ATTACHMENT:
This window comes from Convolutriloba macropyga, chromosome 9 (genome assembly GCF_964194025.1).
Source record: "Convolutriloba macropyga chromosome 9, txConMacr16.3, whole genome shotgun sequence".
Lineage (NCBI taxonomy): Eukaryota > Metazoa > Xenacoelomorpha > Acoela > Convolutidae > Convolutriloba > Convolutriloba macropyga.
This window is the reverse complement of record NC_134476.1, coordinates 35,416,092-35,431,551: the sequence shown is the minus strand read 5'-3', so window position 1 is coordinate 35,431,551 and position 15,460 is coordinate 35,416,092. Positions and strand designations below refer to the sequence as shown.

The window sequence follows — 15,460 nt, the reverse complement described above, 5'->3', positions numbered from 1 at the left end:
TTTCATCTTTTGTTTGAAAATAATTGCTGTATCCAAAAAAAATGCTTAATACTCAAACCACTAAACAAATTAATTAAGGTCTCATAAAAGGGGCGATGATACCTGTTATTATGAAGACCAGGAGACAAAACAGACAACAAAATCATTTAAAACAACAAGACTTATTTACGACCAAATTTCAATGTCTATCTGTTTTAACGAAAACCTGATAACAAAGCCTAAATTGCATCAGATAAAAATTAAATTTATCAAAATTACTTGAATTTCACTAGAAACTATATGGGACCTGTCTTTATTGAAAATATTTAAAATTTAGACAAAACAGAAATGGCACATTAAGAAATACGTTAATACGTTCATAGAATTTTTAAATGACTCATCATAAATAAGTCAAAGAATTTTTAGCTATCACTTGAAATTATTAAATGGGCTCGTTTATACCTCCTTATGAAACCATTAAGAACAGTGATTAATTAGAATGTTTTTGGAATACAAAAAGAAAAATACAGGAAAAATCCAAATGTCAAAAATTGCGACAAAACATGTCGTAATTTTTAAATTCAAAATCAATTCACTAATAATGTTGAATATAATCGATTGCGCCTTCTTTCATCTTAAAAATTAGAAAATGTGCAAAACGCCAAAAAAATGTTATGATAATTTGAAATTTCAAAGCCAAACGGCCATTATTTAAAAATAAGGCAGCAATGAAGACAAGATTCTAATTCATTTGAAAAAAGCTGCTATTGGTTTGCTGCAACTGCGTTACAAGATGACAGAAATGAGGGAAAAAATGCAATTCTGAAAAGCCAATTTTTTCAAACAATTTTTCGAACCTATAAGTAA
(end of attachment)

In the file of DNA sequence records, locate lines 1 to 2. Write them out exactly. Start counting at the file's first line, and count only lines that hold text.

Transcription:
This window comes from Convolutriloba macropyga, chromosome 9 (genome assembly GCF_964194025.1).
Source record: "Convolutriloba macropyga chromosome 9, txConMacr16.3, whole genome shotgun sequence".